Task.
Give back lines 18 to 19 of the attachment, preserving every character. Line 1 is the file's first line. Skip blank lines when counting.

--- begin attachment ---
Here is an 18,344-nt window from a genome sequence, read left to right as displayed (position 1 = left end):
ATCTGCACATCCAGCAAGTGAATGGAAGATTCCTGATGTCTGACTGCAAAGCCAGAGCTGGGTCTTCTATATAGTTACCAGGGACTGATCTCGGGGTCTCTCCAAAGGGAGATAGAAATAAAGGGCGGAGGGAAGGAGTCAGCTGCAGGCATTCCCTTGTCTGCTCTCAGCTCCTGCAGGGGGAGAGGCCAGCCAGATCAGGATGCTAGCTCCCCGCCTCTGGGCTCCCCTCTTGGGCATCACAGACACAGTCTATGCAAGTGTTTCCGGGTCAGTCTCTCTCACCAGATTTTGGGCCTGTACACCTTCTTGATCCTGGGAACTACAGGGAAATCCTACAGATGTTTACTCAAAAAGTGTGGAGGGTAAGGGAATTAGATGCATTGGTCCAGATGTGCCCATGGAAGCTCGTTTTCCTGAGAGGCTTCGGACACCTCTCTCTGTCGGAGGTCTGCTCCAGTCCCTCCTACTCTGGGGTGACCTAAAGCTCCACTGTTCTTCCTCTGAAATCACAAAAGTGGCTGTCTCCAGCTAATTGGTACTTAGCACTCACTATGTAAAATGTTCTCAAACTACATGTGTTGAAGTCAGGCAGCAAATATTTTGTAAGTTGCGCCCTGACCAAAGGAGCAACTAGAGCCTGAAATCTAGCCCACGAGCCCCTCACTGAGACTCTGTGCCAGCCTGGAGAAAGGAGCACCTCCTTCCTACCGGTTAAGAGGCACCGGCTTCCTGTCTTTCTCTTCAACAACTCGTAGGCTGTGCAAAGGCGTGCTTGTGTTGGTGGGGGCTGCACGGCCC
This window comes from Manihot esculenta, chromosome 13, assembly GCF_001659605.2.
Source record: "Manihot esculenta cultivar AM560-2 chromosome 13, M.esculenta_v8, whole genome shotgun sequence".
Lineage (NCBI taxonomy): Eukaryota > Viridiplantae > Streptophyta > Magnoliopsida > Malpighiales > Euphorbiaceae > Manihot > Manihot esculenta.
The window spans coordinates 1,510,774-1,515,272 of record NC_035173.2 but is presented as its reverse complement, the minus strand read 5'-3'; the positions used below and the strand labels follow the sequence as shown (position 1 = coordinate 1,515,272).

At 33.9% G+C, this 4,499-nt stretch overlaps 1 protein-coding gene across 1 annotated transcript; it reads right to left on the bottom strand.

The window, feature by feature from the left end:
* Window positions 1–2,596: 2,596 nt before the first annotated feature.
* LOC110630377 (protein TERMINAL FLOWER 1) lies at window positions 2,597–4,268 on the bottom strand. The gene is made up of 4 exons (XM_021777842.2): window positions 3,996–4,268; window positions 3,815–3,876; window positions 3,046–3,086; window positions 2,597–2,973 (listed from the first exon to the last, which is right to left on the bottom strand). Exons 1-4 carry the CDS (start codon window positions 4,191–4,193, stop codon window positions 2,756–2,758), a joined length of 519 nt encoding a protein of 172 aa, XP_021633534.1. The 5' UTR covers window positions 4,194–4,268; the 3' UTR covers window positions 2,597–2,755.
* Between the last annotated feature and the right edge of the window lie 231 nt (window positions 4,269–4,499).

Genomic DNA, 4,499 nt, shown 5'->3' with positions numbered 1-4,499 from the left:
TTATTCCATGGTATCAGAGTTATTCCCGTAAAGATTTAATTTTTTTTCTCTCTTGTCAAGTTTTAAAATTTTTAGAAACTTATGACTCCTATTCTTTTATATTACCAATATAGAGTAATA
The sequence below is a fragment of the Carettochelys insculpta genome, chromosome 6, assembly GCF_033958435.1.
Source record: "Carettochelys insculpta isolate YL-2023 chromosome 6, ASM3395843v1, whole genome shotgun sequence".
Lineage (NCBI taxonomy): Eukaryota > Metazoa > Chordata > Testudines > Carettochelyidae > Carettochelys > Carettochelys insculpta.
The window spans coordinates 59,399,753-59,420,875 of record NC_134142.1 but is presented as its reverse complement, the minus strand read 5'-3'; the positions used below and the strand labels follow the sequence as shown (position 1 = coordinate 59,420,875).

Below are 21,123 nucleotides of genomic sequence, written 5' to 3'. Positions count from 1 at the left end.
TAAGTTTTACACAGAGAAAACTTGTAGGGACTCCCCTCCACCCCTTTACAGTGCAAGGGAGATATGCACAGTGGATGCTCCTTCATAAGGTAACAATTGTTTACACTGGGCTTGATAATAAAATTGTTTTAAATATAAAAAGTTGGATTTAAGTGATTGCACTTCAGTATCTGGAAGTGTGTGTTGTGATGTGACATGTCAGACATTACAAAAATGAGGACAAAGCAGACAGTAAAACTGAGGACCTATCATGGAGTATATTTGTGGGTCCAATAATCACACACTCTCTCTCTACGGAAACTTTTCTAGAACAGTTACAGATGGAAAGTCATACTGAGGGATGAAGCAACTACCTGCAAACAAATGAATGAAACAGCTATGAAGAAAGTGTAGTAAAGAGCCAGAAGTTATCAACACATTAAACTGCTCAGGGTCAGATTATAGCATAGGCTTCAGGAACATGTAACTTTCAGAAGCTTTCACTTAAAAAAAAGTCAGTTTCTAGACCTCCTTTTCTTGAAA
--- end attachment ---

Below are 21,123 nucleotides of genomic sequence, written 5' to 3'. Positions count from 1 at the left end.
TAAGTTTTACACAGAGAAAACTTGTAGGGACTCCCCTCCACCCCTTTACAGTGCAAGGGAGATATGCACAGTGGATGCTCCTTCATAAGGTAACAATTGTTTACACTGGGCTTGATAATAAAATTGTTTTAAATATAAAAAGTTGGATTTAAGTGATTGCACTTCAGTATCTGGAAGTGTGTGTTGTGATGTGACATGTCAGACATTACAAAAATGAGGACAAAGCAGACAGTAAAACTGAGGACCTATCATGGAGTATATTTGTGGGTCCAATAATCACACACTCTCTCTCTACGGAAACTTTTCTAGAACAGTTACAGATGGAAAGTCATACTGAGGGATGAAGCAACTACCTGCAAACAAATGAATGAAACAGCTATGAAGAAAGTGTAGTAAAGAGCCAGAAGTTATCAACACATTAAACTGCTCAGGGTCAGATTATAGCATAGGCTTCAGGAACATGTAACTTTCAGAAGCTTTCACTTAAAAAAAAGTCAGTTTCTAGACCTCCTTTTCTTGAAA